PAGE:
Many children in private basic schools in Ghanaian attend school using vehicles, as they mostly reside in areas far from their schools. Overloading in school buses has, however, become a major concern for the school pupils.

According to findings of research by some researchers from Komfo Anokye Teaching Hospital (KATH) and the Kwame Nkrumah University of Science and Technology (KNUST), 100 per cent of the respondents revealed overloading in their buses.

Observation and counting of pupils who alight from their school buses in the morning also showed huge number pupils as compared to the number of seats in the buses.

School children especially the elderly ones revealed how tired they become when they get to school by carrying the younger ones on their laps.

The research aimed at assessing the mode of transporting school children to and from school and to provide empirical evidence on the experiences of school children in school buses. This was solely conducted on private basic schools since the school bus system has been adopted by the private schools as a means of transporting.

The researchers, led by Aaron Kwasi Nartey, a research Fellow with the Sickle Pan African Research Consortium (SPARCO) of the Komfo Anokye Teaching Hospital selected one school from each of the 30 circuits of the Ghana Education Service in the Kumasi Metro, 500 school children in upper primary and Junior High Schools were further randomly selected from the 30 schools for the interviews.

The study revealed that, school children were mostly transported in buses, and other means such as trotro, taxi and private car.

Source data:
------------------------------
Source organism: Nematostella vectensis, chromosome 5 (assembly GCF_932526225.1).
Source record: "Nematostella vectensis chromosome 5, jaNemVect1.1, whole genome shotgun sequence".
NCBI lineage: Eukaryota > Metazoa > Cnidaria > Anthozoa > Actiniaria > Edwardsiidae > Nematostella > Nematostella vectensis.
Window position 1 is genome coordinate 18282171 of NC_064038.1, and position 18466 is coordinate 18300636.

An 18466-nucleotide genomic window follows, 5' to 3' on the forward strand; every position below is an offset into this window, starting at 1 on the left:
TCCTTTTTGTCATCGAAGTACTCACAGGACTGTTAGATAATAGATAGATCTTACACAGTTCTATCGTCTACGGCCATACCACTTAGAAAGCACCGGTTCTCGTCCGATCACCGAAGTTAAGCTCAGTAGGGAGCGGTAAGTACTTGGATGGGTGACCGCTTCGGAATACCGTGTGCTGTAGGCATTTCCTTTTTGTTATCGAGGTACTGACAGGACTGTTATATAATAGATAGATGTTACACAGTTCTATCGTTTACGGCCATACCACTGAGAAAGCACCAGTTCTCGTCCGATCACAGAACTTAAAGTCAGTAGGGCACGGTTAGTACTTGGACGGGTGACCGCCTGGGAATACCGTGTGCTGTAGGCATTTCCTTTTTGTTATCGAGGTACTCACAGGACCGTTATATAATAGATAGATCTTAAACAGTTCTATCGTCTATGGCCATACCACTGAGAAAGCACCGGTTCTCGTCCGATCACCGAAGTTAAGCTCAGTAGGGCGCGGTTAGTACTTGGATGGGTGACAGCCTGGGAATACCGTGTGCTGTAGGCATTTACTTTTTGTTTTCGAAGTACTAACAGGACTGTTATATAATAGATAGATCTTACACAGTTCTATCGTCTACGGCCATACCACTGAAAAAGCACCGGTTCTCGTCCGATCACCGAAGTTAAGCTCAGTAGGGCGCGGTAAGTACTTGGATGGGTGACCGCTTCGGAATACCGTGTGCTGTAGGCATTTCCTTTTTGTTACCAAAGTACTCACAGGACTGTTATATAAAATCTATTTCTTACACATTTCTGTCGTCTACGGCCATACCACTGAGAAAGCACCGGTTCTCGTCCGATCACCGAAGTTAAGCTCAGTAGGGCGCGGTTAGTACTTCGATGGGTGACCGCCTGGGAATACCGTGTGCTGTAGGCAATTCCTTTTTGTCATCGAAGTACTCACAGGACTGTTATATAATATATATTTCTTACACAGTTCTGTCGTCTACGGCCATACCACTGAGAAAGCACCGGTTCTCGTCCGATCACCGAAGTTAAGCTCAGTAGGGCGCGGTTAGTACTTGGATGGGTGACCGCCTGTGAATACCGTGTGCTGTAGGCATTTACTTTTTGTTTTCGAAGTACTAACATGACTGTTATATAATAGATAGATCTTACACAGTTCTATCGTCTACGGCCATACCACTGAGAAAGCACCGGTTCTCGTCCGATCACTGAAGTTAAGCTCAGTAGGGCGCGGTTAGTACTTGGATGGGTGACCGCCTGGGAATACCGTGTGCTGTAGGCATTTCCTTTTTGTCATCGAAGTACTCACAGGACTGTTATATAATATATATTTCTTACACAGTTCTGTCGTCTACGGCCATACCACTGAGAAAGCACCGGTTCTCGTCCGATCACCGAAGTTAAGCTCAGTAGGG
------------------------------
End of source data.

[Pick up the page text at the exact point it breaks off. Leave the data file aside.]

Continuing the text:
“Response by School Authorities revealed that 43.8 per cent of schools of schools use ‘Bus Only’ to transport school children, followed by ‘Others’ (trotro, private car taxi and tricycle) which scored 21.9 per cent, then Mini-bus Only 18.8 per cent, followed by schools which have both Bus and other scoring 9.4 per cent and finally schools which uses Bus, minibus and other scoring 6.2 per cent”

“Buses recorded the highest because most schools in the study own bus(es) for transporting their school children. Those who do not have at all or those whose bus(es) are not enough for their pupils have outsourced it to commercial drivers or transport owners who also uses bus, minibus or trotro for transporting the children,” the report stated.

The study also revealed that schools that have ‘one bus’ were higher than the schools with ‘No’ or ‘More than one bus’.

The researchers recommend monitoring to ensure school pupils enjoy a safe and comfortable transportation.

“The need for strict monitoring and concerted stakeholder involvement for safe, effective and convenient transport were suggested as some critical way of improving the mode of transporting school children to and from school,” they recommended.

The Research was funded by Ghana College of Physicians and Surgeons (GCPS) and AO Alliance Foundation